Xu Jinghong: Champion of young entrepreneurs and high-tech startups

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Under Xu Jinghong’s leadership, Tsinghua Holdings grew its assets sevenfold and incubated over 10,000 businesses. In his new role as VC investor, Xu wants to nurture startups into future global leaders 


Xu Jinghong might be best known for increasing the total assets of Tsinghua Holdings, the tech transfer arm of the prestigious Tsinghua University, to RMB 430bn from RMB 58bn during the six years while he was at the helm. By the time Xu left the company in 2018 to set up his own VC firm, Tsinghua Holdings had grown into a global heavyweight with about 2,000 firms and 14 listed companies in its portfolio, and an R&D capacity ranked third among China’s top 500 enterprises.

Xu first came across Tsinghua University in 1979 in a documentary that he watched on a 9-inch black-and-white TV. He was a teenager then and dreamt of studying there. His dream soon became reality when he was admitted to Tsinghua University the following year, but Xu never thought that he would spend the next 38 years there, first as a mechanical engineering student and then in various roles from administrative staff to business manager.

Twenty years later, in 1999, Xu was appointed executive director of TusPark Development Center, which was was set up to build and manage TusPark, theworld’s largest university-run science park on 100,000 sq km of land. To date, TusPark has incubated nearly 10,000 businesses. TusPark Development Center later became Tus-Holdings. Xu served as the president of Tus-Holdings from 2000–2012 before he became Chairman of Tsinghua Holdings.

“Entrepreneurs in Silicon Valley were lucky to get a complete range of services once they had a good idea,” Xu said. “Their peers in China had to fight alone. It was too difficult.”

Incubator pioneer in China

TusPark was built to address the extremely low rate of conversion of Tsinghua research to businesses, said Xu. “Back in the late 1980s, many technological innovations were generated on campus, but the majority ended up in the archives.“

It was also a time when Chinese universities were rushing to start their own companies. The Chinese Academy of Sciences, for example, founded Lenovo, while Tsinghua University created Unigroup and Peking University, the Founder Group. ”That [trend] actually ushered in a fresh era for China’s new and high-tech companies,” Xu said.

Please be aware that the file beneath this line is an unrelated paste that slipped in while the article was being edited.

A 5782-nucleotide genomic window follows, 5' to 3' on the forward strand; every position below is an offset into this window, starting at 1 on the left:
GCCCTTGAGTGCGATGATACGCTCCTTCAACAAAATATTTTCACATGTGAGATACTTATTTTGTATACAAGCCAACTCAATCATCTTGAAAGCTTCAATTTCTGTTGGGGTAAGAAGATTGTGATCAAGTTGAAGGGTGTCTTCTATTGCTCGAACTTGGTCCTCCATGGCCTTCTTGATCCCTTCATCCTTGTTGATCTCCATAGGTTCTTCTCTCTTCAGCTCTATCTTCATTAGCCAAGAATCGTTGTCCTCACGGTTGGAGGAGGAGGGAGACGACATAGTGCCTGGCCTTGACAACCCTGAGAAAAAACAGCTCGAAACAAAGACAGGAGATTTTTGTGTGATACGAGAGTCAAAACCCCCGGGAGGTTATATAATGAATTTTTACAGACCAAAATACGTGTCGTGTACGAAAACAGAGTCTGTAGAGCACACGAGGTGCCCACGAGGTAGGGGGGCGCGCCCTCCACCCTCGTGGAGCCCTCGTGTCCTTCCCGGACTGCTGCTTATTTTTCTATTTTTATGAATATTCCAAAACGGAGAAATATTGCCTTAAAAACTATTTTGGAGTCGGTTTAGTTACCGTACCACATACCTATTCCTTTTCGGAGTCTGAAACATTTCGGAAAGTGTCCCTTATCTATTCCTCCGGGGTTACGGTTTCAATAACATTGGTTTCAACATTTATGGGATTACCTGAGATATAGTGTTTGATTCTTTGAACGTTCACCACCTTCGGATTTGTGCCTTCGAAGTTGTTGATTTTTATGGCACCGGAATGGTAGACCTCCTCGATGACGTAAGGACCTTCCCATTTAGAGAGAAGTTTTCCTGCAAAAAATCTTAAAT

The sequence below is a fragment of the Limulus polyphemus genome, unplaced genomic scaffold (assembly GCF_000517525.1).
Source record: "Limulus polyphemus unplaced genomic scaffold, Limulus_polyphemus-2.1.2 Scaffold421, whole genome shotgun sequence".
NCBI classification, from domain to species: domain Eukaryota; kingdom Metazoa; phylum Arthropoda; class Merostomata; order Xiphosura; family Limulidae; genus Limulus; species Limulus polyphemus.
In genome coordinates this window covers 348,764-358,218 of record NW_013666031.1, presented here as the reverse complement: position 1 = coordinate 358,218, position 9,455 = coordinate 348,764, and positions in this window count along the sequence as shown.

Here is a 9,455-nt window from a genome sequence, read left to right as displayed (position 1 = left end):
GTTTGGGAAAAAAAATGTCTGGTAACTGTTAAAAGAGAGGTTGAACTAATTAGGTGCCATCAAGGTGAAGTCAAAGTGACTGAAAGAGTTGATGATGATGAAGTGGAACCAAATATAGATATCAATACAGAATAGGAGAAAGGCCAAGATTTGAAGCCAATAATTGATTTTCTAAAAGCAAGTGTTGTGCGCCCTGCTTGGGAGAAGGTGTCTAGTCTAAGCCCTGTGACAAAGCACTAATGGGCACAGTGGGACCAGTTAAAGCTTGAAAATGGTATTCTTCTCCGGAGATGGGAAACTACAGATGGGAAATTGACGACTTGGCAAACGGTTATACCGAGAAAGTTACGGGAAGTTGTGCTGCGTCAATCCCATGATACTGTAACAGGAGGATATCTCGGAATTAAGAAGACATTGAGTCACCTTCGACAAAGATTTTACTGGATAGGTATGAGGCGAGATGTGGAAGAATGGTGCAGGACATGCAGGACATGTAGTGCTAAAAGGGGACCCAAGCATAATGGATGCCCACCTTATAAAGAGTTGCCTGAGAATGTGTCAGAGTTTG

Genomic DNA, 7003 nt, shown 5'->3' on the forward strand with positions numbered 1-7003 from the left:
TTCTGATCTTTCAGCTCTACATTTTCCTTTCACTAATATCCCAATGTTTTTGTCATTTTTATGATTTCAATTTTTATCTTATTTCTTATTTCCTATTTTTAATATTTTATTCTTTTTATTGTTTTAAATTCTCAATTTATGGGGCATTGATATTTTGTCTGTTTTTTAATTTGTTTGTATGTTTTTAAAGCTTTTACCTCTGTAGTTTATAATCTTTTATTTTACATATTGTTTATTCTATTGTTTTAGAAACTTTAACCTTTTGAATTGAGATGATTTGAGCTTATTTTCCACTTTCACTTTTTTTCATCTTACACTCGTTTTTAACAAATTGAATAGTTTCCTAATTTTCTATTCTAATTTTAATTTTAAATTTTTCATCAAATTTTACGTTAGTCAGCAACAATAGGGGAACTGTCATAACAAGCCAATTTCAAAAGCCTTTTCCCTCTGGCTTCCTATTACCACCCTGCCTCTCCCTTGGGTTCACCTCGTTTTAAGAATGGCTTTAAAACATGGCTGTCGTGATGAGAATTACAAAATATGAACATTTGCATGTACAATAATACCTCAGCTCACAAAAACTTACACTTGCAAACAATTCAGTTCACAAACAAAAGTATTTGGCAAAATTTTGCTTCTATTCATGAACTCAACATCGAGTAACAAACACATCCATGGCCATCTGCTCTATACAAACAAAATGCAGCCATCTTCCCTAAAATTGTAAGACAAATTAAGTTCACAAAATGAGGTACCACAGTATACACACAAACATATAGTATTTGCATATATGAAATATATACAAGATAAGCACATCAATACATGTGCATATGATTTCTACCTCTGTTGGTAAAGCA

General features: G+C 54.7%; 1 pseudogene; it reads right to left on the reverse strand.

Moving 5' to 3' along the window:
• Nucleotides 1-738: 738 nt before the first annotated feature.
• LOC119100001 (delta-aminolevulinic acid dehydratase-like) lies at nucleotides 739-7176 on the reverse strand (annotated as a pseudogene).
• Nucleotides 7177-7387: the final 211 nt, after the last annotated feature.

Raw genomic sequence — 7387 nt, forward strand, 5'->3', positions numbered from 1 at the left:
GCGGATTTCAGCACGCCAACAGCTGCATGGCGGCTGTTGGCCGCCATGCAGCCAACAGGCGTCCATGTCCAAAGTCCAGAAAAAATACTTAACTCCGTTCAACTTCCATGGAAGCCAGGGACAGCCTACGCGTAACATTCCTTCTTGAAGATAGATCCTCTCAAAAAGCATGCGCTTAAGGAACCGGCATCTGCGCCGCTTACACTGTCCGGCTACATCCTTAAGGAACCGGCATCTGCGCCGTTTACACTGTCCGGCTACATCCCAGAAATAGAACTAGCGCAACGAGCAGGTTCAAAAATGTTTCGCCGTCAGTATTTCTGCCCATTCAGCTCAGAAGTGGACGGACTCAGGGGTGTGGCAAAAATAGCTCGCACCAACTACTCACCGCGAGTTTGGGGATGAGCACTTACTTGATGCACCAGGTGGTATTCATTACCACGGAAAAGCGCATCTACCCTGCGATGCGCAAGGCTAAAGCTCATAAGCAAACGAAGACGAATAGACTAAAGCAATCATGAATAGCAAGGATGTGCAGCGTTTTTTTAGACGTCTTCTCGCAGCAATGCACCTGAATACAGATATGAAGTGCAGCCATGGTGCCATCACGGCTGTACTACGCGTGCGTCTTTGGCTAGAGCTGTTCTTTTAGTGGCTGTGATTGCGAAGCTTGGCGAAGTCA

In 1999, when the concept of incubator was still barely known in China, TusPark launched its incubator program TusStar. “We chose to build an incubator, which isn’t money-making, at a time when it was never easier for us to make money [by running other businesses],” said Xu.  

He said that when registering TusStar as a corporate entity, the relevant government department staff did not even know what an incubator was. Today, TusStar has more than 100 incubation bases across China and has nurtured 5,000 businesses, 41 of which have gone public.

In September 2006, TusPark launched the Diamond Project, with the aim of building high-tech companies with global influence. "We were going to make shining diamonds out of tech startups," said Xu. Ten years later, in 2016, the first batch of nine “diamond" enterprises, including wireless integrated circuit and software solutions provider Spreadtrum Communications and marine electronics developer and producer Highlander Digital Technology, had all gone public. 

The latest batchof diamond companies includes domestic chipmaker Cambricon, which was listed on China’s new STAR market this July. Other Tsinghua companies that went public include software maker Tongfang, semiconductor manufacturerTsinghua Unigroup and science park developer and managerTus-Holdings. 

Early bet on semiconductor

Computer and mobilechips have always been high on Xu’s agenda, even before the US restricted supply of the technology to Chinese chip makers like SMIC and Huawei earlier this year, and the Chinese government made chip making a national tech priority.